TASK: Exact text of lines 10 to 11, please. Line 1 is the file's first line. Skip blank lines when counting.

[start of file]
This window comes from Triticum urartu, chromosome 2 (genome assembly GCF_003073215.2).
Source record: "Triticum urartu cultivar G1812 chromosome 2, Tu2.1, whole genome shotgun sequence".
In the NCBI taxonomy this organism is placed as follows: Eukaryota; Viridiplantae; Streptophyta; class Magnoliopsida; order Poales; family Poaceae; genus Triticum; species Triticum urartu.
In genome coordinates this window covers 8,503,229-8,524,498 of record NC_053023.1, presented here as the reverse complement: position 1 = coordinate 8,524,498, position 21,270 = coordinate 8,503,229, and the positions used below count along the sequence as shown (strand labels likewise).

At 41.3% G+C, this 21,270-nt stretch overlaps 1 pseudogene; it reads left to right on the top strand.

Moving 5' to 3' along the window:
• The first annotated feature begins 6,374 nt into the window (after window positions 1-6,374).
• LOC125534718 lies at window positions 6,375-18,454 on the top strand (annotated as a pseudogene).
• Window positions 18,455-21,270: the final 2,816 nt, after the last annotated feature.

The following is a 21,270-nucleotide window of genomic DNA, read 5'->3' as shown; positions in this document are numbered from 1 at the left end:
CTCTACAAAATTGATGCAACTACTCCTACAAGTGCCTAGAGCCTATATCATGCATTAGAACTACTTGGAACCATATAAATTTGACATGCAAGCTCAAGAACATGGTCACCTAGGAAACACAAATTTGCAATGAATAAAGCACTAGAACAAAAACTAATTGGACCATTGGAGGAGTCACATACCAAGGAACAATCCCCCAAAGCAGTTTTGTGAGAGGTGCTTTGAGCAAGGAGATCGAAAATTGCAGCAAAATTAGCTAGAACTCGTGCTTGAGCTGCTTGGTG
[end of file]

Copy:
The following is a 21,270-nucleotide window of genomic DNA, read 5'->3' as shown; positions in this document are numbered from 1 at the left end:
CTCTACAAAATTGATGCAACTACTCCTACAAGTGCCTAGAGCCTATATCATGCATTAGAACTACTTGGAACCATATAAATTTGACATGCAAGCTCAAGAACATGGTCACCTAGGAAACACAAATTTGCAATGAATAAAGCACTAGAACAAAAACTAATTGGACCATTGGAGGAGTCACATACCAAGGAACAATCCCCCAAAGCAGTTTTGTGAGAGGTGCTTTGAGCAAGGAGATCGAAAATTGCAGCAAAATTAGCTAGAACTCGTGCTTGAGCTGCTTGGTG